Thursday, 12 July 2007

The Best of Burchill - DVD Review

He’s been touted as a superstar of the future. British sensation Paul Burchill, having plied his trade on the British wrestling scene since his debut in 2002, relocated to America at the beginning of the year when he was taken on by World Wrestling Entertainment. But how did the FWA’s “Rookie Monster” fare outside of Britain’s most hyped wrestling promotion? You can find out how in Figure Four Film’s “Premier Promotions: The Best of Burchill”.

For those of you not familiar with Premier’s product, they are the only promotion in Britain who still promote the old style of British professional wrestling, with every singles match fought over the rounds system, over three falls. Tag matches are fought over periods rather than rounds, but still over three falls.

The compilation begins with Burchill taking on Japanese star Kendo Kashin. This was the first time I’d seen a Kashin match in ages, and I was impressed, as I was with Burchill. Notable appearance here from Gareth “Doris” Reed, Kashin’s corner man for the evening. With Burchill getting the first fall in round two with a backslide, and Kashin equalising two rounds later with a roll-up, Kashin got the victory with a roll-thru, having choked Burchill on the ropes with his legs.

Next, Burchill teams with Doug Williams against Hade Vansen and the Masked Emperor. Many fans consider Burchill and Williams something of a dream team in British wrestling. Notable appearance from Burchill’s manager in the FWA, Dean Ayass, as time-keeper in this bout, although many of you will know that the Twisted Genius is a regular at Premier shows in Worthing. In an exciting bout, Williams and Burchill defeated Vansen and the Emperor two falls to nothing. The first fall came when Williams went for a small package on Vansen, which the Emperor reversed. As the referee admonished the masked man, Burchill came in and reversed the move again, so Williams got the three count. Their second fall came after some break-neck action with Burchill scoring with a leg drop off the second rope, and Williams connecting with his bomb scare knee drop. Good stuff all round here.

A return to singles action next, as Burchill takes on Roy Knight, otherwise known as the Zebra Kid. Another good piece of good match-making from the Premier management. Classic stuff here, as young Mr. Knight plays the heel to perfection, using every old trick in the book to keep the upper hand. Knight got the first fall in the third round with a very un-scientific move - a chair shot to the skull when the ref’s back was turned. Burchill came back a round later with a roll-up, but Knight called in the reserves to get the final fall, as his old man, Rowdy Rick, distracted Burchill as Knight junior connected with a super-kick to get the winner.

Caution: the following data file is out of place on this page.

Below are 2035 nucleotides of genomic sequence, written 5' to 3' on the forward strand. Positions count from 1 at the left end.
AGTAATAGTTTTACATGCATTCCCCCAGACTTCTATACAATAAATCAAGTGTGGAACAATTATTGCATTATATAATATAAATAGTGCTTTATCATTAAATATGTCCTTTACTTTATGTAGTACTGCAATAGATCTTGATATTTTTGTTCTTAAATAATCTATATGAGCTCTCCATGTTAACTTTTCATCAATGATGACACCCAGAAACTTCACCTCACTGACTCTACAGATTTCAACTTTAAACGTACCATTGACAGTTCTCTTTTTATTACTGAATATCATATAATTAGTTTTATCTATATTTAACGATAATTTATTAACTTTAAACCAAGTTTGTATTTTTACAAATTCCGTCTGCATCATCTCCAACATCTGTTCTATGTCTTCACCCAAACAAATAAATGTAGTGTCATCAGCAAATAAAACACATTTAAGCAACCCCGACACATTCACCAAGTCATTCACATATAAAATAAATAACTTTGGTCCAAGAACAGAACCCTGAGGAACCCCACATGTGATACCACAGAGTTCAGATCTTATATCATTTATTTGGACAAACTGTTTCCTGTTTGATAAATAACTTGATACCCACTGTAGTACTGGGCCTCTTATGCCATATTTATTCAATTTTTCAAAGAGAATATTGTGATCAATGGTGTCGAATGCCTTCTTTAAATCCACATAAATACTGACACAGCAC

Burchill then takes on his tag-team partner from the tag bout, Doug Williams, in what was actually Burchill’s first match for Premier Promotions. Burchill plays the heel here, but he’s nowhere near as good as Knight was in the previous bout. With Burchill scoring first with an armbar submission and Williams equalising with a roll-up after the ref kicked Burchill’s arms off the ropes, the bout ended in a time-limit draw with several pin attempts as the sixth and final round came to an end.

To finish the collection, it’s a veritable battle of the generations as Burchill goes up against British veteran and former WCW star Dave Taylor, making it William Regal’s current tag partner going up against William Regal’s former tag partner. A notable appearance here from the legendary Steve Grey as guest referee. Mutual respect all round here, and a good old school kind of bout. The first fall came in the second round, as Burchill scored with a sunset flip. A round later, Taylor came back with a roll-up, before getting the winner by pinning Burchill after a butterfly suplex.

The only extra comes in the form of a short music video, featuring highlights of all the matches in this collection.

In conclusion - if you’ve only seen the man in the FWA, or the slightly watered-down WWE version, then you may be in for a shock here. Under the Premier Promotions banner, Paul Burchill proved what a great young talent he is, and just why WWE took him on. There are some great matches in this collection, and it’s hard to pick out one for special praise. Production wise, apart from the lack of commentary, this production can’t be faulted.

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